Instruments that consist of a magnet, generally rare earth (either samarium cobalt or neodymium iron boron), and an energizing coil.

The magnet is attached to the ossicular chain (any of certain small bones, as those of the middle ear), tympanic membrane, or the inner ear (round window or fenestra).

A fluctuating magnetic field is generated when the coil is energized by a signal, which corresponds to an acoustic input and this magnetic field causes the magnet to vibrate.

The vibrating magnet, in turn, causes movement of either the ossicular chain or the cochlear fluids directly.

The force generated is inversely proportional to the square of the distance between the coil and magnet (e.g., doubling the distance between the magnet and coil results in an output of one-fourth the force); therefore, these two components must be maintained in close proximity to one another to realize an efficient system.

electromagnetic unit, EMU (noun) (s)
1. A unit based primarily on the magnetic effect of an electric current.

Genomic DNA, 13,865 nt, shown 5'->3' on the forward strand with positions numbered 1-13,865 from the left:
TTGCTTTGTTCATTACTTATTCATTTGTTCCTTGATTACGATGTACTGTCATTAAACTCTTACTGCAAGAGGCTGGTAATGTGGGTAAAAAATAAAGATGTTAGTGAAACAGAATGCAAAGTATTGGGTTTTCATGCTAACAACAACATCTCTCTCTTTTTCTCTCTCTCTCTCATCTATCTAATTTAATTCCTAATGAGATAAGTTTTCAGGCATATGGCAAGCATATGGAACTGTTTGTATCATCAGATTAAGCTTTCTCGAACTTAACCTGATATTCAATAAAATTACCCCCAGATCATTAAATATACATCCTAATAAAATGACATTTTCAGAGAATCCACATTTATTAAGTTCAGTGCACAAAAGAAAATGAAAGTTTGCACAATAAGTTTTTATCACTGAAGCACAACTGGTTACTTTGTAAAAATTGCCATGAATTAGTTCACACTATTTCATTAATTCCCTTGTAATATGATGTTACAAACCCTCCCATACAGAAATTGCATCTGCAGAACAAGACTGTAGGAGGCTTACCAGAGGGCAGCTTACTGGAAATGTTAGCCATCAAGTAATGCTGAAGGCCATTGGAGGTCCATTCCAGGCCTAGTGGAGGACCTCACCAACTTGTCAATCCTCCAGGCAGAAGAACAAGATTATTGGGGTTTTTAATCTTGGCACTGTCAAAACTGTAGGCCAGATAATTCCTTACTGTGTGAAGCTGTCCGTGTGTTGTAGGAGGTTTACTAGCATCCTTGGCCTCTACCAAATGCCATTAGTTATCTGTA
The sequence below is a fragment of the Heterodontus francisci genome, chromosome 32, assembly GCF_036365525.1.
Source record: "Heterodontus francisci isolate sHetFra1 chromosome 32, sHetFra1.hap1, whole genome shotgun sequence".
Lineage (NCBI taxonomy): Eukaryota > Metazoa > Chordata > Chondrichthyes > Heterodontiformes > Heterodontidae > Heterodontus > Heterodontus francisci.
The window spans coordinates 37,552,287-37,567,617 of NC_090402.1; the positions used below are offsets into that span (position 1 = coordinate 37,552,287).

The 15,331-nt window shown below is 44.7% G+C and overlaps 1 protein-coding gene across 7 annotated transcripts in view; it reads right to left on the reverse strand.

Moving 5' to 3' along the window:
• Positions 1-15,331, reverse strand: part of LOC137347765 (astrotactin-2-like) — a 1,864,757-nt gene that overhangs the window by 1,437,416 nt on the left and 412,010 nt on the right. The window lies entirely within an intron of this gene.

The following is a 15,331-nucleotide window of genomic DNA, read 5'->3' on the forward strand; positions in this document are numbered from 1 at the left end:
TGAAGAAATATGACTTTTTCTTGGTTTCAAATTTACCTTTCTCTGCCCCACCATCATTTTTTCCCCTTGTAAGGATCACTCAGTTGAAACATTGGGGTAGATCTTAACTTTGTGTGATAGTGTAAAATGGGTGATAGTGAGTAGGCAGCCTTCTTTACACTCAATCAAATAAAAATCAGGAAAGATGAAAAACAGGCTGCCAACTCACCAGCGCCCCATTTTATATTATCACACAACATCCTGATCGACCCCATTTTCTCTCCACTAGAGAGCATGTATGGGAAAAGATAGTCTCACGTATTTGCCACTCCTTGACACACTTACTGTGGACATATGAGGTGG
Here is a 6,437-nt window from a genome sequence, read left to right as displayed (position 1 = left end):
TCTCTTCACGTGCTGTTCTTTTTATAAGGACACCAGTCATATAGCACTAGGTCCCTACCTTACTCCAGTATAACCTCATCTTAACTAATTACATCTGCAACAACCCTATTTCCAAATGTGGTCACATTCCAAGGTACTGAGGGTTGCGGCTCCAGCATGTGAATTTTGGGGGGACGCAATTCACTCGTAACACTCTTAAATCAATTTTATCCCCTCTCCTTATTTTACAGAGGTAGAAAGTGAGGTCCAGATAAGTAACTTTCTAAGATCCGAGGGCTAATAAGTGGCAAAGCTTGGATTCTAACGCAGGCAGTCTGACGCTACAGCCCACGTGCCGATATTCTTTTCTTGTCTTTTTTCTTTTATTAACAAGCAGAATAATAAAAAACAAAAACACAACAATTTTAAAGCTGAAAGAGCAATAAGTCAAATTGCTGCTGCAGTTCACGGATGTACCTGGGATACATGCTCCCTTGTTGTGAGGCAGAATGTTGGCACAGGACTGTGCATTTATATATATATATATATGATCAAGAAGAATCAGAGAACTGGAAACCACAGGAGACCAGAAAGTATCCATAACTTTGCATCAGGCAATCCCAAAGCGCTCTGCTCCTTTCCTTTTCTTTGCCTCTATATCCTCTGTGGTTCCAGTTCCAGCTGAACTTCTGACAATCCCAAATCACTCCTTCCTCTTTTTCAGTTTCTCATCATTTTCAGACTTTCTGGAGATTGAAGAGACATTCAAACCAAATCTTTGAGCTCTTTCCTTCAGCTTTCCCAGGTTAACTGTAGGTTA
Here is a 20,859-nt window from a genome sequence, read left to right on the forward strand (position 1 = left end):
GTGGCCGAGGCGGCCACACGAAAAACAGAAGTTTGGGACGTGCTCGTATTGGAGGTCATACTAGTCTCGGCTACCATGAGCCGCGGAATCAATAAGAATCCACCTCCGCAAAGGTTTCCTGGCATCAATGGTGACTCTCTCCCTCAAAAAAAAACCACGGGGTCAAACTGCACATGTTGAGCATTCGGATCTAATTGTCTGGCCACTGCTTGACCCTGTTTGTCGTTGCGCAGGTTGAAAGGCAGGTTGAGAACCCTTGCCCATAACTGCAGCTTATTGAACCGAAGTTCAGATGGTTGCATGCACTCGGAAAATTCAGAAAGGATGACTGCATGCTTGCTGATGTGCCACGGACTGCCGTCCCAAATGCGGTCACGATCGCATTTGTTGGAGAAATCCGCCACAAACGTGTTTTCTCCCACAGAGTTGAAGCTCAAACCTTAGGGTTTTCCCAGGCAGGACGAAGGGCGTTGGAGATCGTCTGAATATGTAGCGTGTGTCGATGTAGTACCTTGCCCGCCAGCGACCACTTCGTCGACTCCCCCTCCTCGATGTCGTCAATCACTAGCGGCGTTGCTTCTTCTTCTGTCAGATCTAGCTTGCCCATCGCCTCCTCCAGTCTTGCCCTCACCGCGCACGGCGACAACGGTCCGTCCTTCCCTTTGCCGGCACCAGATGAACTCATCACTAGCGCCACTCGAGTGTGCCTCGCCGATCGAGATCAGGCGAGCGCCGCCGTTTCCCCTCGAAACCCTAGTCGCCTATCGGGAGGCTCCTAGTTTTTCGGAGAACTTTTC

2. Any unit in the centimeter-gram-second system of units for measuring electricity and magnetism that gives a value of one to the magnetic constant; for example, the abampere, abfarad, abhenry, or the abvolt.
electromagnetic vibrator
A mechanical instrument for interrupting the flow of direct electric current and thereby making it a pulsating current.

This takes place when a circuit requires an alternating current to operate and a reed within the vibrator is alternately attracted to two electromagnets.

electromagnetic vulnerability (s) (noun), electromagnetic vulnerabilities (pl)
The characteristics of electromagnetic vulnerabilities consist of a system that can cause it to suffer a definite degradation (incapability of performing a designated mission) as a result of having been subjected to a certain level of electromagnetic environmental effects.
—Dictionary of Military and Associated Terms; US Department of Defense.
electromagnetic wave
1. An oscillation of the electric or magnetic field associated with the propagation of electromagnetic radiation.